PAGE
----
“And they take a lot of interest [on loans]. If you [borrow] LE 10,000 you will pay back about LE 15,000. That’s LE 5,000 [] this is a big difference,” she exclaims. “But if you [join] a gaam’eya and you pay LE 10,000, you will take LE 10,000.”

With their emphasis in the last two years on retail services, banks are clearly looking to lure people such as Morsi. But even if she were interested, odds are the banks would have no way other than in-house, institution-specific criteria (usually based on salaries) that would allow them to judge how much they could safely loan her: Today, they have no means of accessing an applicant’s complete credit history.

Out With the Old?

Originally named Estealam but now dubbed iScore, the credit bureau is launching an awareness campaign to assuage consumers’ fears of the banking industry and of borrowing from banks. At the same time, it is trying to establish a secure, reliable system for banks to offer loans.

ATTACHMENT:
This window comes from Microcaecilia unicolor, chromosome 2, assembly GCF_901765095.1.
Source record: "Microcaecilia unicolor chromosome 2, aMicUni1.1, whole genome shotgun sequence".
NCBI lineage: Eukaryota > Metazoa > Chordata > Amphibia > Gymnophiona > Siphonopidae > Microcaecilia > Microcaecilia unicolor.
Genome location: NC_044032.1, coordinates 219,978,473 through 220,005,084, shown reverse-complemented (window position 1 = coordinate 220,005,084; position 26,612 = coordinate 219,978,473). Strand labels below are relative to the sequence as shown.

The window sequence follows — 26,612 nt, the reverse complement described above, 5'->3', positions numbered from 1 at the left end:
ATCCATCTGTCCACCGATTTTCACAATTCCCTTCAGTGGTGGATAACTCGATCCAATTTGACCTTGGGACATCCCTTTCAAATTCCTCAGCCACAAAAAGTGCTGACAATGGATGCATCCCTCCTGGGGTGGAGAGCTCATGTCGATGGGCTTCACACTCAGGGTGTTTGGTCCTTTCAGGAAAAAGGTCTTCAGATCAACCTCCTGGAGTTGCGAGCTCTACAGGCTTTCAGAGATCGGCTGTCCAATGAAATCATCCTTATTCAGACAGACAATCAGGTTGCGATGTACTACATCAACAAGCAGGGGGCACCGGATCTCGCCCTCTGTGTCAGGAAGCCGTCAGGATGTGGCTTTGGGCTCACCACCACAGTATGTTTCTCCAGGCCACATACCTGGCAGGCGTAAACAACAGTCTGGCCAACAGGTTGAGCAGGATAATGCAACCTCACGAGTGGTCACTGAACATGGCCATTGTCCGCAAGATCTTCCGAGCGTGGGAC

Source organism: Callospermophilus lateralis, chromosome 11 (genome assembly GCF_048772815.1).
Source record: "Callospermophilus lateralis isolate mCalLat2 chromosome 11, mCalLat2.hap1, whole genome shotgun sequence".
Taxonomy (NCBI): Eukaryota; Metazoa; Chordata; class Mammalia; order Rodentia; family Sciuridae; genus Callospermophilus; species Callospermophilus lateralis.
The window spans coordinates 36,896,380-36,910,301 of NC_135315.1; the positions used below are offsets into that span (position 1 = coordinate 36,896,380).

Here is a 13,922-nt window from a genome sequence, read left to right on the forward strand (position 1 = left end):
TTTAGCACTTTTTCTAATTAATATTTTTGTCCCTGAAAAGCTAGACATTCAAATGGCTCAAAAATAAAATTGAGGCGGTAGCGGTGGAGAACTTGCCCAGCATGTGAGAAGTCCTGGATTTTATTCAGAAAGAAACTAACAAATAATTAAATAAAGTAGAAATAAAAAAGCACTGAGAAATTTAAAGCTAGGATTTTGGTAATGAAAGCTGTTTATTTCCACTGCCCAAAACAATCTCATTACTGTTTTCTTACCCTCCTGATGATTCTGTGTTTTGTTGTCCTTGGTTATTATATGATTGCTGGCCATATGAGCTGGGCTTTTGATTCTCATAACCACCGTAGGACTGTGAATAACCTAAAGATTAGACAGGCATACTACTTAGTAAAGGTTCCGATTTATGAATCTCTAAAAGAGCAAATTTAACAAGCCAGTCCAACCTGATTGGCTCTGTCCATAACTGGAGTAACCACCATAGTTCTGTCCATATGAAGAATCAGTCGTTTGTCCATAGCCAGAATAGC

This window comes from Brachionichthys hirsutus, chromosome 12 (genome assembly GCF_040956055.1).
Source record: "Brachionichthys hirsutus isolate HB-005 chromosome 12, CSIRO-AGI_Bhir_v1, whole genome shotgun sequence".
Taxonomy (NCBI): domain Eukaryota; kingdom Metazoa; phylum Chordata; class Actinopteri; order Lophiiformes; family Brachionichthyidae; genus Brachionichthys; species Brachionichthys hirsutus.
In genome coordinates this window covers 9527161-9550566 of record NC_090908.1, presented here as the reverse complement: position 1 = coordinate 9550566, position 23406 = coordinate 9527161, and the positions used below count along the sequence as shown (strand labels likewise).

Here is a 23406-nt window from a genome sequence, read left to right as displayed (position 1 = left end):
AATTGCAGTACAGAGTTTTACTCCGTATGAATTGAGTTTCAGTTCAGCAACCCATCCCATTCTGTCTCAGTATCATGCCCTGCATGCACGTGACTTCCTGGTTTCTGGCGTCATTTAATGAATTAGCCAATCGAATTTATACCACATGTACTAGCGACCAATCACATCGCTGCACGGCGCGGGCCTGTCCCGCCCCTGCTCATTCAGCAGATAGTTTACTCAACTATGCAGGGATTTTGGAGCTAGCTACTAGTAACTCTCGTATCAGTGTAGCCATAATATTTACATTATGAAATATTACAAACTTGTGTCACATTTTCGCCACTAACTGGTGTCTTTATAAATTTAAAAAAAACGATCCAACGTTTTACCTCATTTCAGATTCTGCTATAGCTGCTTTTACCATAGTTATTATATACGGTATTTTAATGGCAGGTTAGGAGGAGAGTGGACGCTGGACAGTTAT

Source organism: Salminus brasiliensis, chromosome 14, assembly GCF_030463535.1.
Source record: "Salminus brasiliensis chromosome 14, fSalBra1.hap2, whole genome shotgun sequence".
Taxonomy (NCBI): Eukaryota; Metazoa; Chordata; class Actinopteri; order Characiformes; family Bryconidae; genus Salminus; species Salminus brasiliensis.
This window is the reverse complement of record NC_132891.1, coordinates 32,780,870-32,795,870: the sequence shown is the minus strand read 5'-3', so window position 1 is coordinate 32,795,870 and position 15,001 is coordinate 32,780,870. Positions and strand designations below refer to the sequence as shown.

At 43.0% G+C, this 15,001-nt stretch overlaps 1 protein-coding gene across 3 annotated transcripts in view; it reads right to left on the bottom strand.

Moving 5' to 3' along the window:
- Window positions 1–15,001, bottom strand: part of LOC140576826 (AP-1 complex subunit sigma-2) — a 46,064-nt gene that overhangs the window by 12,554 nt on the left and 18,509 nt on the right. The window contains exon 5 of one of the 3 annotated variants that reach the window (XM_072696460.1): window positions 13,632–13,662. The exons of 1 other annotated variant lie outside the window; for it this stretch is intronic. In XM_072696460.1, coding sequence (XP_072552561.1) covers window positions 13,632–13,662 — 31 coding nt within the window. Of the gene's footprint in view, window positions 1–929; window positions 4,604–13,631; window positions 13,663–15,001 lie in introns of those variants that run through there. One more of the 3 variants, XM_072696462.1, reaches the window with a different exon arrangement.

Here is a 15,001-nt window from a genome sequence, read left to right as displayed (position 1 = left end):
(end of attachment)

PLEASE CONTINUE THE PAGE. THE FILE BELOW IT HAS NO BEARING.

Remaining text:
The name change is meant to reassure borrowers: Refaat says that Estealam gave people the impression of inquiring or investigating, which was not an accurate portrayal of the credit bureau’s main mission.

“We are here in order to encourage individuals [] to score better. To score [better means they] will have a higher rating. It’s iScore: [it’s] about a person, about the individual saying ‘I’m scoring better,’ so he can get better service.”